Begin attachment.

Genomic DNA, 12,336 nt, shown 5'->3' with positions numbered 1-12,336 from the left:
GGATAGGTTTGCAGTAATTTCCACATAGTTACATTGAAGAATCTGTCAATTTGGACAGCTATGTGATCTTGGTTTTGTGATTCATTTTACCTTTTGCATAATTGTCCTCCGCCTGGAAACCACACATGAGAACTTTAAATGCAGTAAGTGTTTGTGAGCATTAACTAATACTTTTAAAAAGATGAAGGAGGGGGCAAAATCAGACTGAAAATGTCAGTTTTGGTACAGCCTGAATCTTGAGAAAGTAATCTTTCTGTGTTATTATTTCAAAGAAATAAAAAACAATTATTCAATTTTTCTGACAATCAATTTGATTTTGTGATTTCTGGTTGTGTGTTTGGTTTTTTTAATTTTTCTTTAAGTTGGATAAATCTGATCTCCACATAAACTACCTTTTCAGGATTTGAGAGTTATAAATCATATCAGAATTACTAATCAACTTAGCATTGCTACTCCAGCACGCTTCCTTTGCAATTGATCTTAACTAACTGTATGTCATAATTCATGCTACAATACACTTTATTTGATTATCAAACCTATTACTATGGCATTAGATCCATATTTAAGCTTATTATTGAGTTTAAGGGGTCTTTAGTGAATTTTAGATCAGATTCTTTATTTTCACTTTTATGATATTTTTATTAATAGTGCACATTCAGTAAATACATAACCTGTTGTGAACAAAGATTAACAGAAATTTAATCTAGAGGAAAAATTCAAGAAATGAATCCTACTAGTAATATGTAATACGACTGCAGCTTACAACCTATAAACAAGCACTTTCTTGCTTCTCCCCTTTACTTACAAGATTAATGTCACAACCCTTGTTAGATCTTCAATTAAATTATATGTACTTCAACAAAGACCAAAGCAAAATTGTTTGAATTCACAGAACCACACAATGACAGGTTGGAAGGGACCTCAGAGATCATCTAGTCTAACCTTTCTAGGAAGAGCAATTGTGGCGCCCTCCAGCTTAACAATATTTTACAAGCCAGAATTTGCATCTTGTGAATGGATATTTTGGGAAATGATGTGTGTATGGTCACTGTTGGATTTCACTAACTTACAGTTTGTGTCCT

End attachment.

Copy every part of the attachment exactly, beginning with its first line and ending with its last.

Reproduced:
Genomic DNA, 12,336 nt, shown 5'->3' with positions numbered 1-12,336 from the left:
GGATAGGTTTGCAGTAATTTCCACATAGTTACATTGAAGAATCTGTCAATTTGGACAGCTATGTGATCTTGGTTTTGTGATTCATTTTACCTTTTGCATAATTGTCCTCCGCCTGGAAACCACACATGAGAACTTTAAATGCAGTAAGTGTTTGTGAGCATTAACTAATACTTTTAAAAAGATGAAGGAGGGGGCAAAATCAGACTGAAAATGTCAGTTTTGGTACAGCCTGAATCTTGAGAAAGTAATCTTTCTGTGTTATTATTTCAAAGAAATAAAAAACAATTATTCAATTTTTCTGACAATCAATTTGATTTTGTGATTTCTGGTTGTGTGTTTGGTTTTTTTAATTTTTCTTTAAGTTGGATAAATCTGATCTCCACATAAACTACCTTTTCAGGATTTGAGAGTTATAAATCATATCAGAATTACTAATCAACTTAGCATTGCTACTCCAGCACGCTTCCTTTGCAATTGATCTTAACTAACTGTATGTCATAATTCATGCTACAATACACTTTATTTGATTATCAAACCTATTACTATGGCATTAGATCCATATTTAAGCTTATTATTGAGTTTAAGGGGTCTTTAGTGAATTTTAGATCAGATTCTTTATTTTCACTTTTATGATATTTTTATTAATAGTGCACATTCAGTAAATACATAACCTGTTGTGAACAAAGATTAACAGAAATTTAATCTAGAGGAAAAATTCAAGAAATGAATCCTACTAGTAATATGTAATACGACTGCAGCTTACAACCTATAAACAAGCACTTTCTTGCTTCTCCCCTTTACTTACAAGATTAATGTCACAACCCTTGTTAGATCTTCAATTAAATTATATGTACTTCAACAAAGACCAAAGCAAAATTGTTTGAATTCACAGAACCACACAATGACAGGTTGGAAGGGACCTCAGAGATCATCTAGTCTAACCTTTCTAGGAAGAGCAATTGTGGCGCCCTCCAGCTTAACAATATTTTACAAGCCAGAATTTGCATCTTGTGAATGGATATTTTGGGAAATGATGTGTGTATGGTCACTGTTGGATTTCACTAACTTACAGTTTGTGTCCT